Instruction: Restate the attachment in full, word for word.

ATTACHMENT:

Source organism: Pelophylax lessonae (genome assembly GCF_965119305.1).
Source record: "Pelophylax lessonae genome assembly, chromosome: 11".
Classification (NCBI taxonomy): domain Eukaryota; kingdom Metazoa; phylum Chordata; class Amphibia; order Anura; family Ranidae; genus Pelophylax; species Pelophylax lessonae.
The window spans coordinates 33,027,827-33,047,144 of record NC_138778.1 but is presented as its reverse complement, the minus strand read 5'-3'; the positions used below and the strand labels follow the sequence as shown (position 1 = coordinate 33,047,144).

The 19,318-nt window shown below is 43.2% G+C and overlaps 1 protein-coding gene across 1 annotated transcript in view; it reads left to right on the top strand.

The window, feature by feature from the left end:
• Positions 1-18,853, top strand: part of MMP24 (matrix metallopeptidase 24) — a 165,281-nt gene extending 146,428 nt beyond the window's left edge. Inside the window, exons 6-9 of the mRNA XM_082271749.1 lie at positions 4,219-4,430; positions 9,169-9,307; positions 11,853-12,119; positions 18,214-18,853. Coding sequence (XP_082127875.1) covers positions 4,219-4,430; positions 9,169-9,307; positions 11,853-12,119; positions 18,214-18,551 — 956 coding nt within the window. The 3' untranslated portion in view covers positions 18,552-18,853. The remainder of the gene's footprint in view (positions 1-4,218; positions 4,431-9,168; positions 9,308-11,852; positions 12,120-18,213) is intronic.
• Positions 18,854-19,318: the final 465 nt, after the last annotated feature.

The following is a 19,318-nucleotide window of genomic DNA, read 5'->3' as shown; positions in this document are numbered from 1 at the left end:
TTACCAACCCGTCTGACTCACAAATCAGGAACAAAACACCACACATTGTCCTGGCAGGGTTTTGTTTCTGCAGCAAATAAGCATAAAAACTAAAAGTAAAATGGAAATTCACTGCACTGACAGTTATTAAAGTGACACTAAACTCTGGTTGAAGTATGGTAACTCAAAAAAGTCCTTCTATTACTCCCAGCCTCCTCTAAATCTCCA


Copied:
Source organism: Pelophylax lessonae (genome assembly GCF_965119305.1).
Source record: "Pelophylax lessonae genome assembly, chromosome: 11".
Classification (NCBI taxonomy): domain Eukaryota; kingdom Metazoa; phylum Chordata; class Amphibia; order Anura; family Ranidae; genus Pelophylax; species Pelophylax lessonae.
The window spans coordinates 33,027,827-33,047,144 of record NC_138778.1 but is presented as its reverse complement, the minus strand read 5'-3'; the positions used below and the strand labels follow the sequence as shown (position 1 = coordinate 33,047,144).

The 19,318-nt window shown below is 43.2% G+C and overlaps 1 protein-coding gene across 1 annotated transcript in view; it reads left to right on the top strand.

The window, feature by feature from the left end:
• Positions 1-18,853, top strand: part of MMP24 (matrix metallopeptidase 24) — a 165,281-nt gene extending 146,428 nt beyond the window's left edge. Inside the window, exons 6-9 of the mRNA XM_082271749.1 lie at positions 4,219-4,430; positions 9,169-9,307; positions 11,853-12,119; positions 18,214-18,853. Coding sequence (XP_082127875.1) covers positions 4,219-4,430; positions 9,169-9,307; positions 11,853-12,119; positions 18,214-18,551 — 956 coding nt within the window. The 3' untranslated portion in view covers positions 18,552-18,853. The remainder of the gene's footprint in view (positions 1-4,218; positions 4,431-9,168; positions 9,308-11,852; positions 12,120-18,213) is intronic.
• Positions 18,854-19,318: the final 465 nt, after the last annotated feature.

The following is a 19,318-nucleotide window of genomic DNA, read 5'->3' as shown; positions in this document are numbered from 1 at the left end:
TTACCAACCCGTCTGACTCACAAATCAGGAACAAAACACCACACATTGTCCTGGCAGGGTTTTGTTTCTGCAGCAAATAAGCATAAAAACTAAAAGTAAAATGGAAATTCACTGCACTGACAGTTATTAAAGTGACACTAAACTCTGGTTGAAGTATGGTAACTCAAAAAAGTCCTTCTATTACTCCCAGCCTCCTCTAAATCTCCA